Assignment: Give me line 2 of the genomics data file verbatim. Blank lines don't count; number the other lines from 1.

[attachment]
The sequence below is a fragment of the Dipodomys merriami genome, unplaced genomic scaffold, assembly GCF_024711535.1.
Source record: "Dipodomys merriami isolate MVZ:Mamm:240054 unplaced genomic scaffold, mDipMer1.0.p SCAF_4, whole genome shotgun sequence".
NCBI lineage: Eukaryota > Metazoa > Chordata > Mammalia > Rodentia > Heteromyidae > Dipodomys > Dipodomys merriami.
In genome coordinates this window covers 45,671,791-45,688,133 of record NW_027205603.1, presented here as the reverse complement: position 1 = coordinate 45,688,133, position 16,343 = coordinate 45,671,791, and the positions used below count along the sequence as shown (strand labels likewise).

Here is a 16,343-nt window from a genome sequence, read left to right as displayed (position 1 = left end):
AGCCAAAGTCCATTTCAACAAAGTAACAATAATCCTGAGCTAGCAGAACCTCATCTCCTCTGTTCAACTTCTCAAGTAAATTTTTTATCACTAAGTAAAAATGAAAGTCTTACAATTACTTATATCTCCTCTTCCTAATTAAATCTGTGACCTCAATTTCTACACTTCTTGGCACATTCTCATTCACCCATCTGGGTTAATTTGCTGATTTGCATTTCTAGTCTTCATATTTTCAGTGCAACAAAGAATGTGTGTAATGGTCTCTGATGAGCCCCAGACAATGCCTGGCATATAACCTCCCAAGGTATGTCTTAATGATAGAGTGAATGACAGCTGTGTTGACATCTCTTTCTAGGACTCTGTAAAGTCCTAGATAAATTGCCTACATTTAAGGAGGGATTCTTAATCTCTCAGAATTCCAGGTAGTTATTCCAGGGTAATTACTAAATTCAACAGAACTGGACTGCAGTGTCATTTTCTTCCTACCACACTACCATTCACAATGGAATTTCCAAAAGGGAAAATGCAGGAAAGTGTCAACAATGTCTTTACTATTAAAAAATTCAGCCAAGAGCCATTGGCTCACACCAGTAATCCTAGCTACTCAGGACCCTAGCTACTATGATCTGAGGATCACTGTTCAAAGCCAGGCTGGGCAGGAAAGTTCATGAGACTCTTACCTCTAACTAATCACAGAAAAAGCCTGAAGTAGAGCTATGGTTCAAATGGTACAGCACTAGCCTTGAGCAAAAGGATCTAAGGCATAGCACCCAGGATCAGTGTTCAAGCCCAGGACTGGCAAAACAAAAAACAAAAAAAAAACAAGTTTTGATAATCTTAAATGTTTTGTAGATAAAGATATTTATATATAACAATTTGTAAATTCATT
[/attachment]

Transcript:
Source record: "Dipodomys merriami isolate MVZ:Mamm:240054 unplaced genomic scaffold, mDipMer1.0.p SCAF_4, whole genome shotgun sequence".